Bartender John O’Connor loved the idea of olives in his martini and was excited to add in additional olive flavors where he could. So in 1901, he created the cocktail in his hotel.
From the first couple of years of promotion, O’Connor found it hard to shift this new version of a classic, and many martini enthusiasts didn’t think it was any good.
It wasn’t until President F.D.R was noted drinking this version of a Martini that it really started to gain traction. Around 30 years after its first creation, everyone knew what a Dirty Martini was, even if it still wasn’t their preferred choice.
Once the 70s came around, vodka became the spirit of choice as gin was dying out in popularity. But because most people wanted their martini to remain earthy rather than sweet, vermouth became a more popular spirit to use in this drink.
Nowadays we wouldn’t expect our martini to appear without at least one olive, and without at least a dash of vermouth.
East India Cocktail
The East India Cocktail gets its name due to the location of its origin. The first mention of this dark drink was found in the late 1800s.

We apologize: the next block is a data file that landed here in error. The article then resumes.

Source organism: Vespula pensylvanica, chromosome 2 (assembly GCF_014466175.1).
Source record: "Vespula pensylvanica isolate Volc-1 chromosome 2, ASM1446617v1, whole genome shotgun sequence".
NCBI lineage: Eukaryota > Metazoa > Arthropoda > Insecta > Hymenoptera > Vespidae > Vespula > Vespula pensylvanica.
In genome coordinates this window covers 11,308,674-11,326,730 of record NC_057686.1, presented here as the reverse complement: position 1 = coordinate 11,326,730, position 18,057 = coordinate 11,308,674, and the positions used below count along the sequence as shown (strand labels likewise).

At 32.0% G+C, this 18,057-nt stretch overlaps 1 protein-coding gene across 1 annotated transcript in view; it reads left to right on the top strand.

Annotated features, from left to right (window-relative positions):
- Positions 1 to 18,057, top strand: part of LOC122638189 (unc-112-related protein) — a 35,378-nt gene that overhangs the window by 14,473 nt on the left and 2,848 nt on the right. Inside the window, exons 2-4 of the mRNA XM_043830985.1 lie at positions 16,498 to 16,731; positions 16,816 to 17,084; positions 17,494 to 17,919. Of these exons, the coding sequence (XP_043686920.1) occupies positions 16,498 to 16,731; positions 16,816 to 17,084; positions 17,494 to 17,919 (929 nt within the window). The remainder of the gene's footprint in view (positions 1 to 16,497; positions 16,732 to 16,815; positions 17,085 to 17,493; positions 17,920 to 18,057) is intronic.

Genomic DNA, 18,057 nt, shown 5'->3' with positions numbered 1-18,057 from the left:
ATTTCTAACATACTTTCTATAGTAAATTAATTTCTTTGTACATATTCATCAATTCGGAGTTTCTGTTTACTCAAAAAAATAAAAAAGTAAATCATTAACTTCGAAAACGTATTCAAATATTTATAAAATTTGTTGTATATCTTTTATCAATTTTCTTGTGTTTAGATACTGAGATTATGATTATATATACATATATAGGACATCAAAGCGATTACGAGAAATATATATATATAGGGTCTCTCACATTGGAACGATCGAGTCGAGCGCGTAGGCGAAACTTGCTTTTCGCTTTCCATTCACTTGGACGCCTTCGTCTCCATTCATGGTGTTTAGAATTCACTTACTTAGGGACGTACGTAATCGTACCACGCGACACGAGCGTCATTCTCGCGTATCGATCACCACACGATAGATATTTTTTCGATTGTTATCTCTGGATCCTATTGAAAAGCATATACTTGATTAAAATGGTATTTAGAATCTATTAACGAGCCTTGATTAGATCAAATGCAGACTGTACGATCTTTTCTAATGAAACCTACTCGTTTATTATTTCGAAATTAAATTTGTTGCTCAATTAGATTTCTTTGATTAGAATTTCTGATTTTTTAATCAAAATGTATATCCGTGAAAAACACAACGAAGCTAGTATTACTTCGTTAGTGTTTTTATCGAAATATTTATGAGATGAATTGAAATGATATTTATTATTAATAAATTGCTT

A guide entitled, “Bartender’s Manual” written by Harry Johnson in 1882 said to mix a sweet syrup (such as raspberry) with an orange liqueur, cherry liqueur, brandy, and bitters.
You end up with a rich, sweet, and deep flavor that matches the sweet smells and constant heat of the Indian lands.
During this time, East India was part of the British colonies. This beverage was used to promote the “exotic” flavors of the Indian community.
Since then the recipe has changed slightly, as some creators use specific brands in their bartending or substitute liqueur with brandy-soaked fruit instead.